This museum was created when the remains of the Late Roman Basilica were discovered, which are of great historic importance since they are the only Christian remains on these shores of the Mediterranean from the 4th century. The Basilica is a building formed by a single rectangular room and two side naves, made of stone from local quarries, and from the studies conducted, we now know it is an unfinished monument, either for historical reasons related to the area or because it was used as a cemetery. The museum opened its doors to the public on 1 November 2006, All Saints’ Day, and, in addition to the remains of the Basilica, the museum includes a route from prehistoric times to the era of Islamic rule. Among the most significant areas of the museum, there is a part devoted to the study of the salting factories, the first activity to be carried out in the Roman era. From the Cathedral and Plaza de Africa the route of fish could be watched and when the fishing had finished they disembarked from the north beach. The utmost peak in this trade was from the 2nd century b.c. until the 5th century, when trade consortiums were set up and distribution was carried out by sea. The typical container was the amphora and there were different types. Sauces were also traded, such as the famous Garum, which did not depend on the seasonal nature of fishing.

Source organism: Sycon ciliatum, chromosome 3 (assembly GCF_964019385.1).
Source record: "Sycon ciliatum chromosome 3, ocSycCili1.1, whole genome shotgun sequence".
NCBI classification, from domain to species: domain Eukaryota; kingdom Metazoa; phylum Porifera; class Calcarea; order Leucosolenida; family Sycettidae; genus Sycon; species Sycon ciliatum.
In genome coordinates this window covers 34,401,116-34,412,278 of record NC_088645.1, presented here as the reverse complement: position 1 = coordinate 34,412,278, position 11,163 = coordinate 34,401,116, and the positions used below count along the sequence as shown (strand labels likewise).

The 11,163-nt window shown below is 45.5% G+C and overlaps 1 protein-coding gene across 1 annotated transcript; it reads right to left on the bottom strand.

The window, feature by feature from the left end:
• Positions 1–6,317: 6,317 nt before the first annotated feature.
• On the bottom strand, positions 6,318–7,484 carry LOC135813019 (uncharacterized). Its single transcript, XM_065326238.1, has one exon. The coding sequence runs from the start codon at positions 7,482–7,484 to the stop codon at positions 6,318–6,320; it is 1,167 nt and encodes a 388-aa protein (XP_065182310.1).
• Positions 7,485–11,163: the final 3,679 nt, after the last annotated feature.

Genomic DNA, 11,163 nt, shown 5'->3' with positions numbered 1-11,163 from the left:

Lastly, there is the section related to life after death, with a sarcophagus from the Roman era discovered in Plaza de Africa and that had been made in Rome, in which the high level reached by the city can be seen. At the end of the route we reach the Necropolis, with two levels, where burials took place in great poverty lacking any belongings. Almost all of them are anonymous and they are men and women with life expectancy of no more than about 40 years of age.



(Tourist Information Offices)



C/Queipo de Llano

Tel.: 856 200 699

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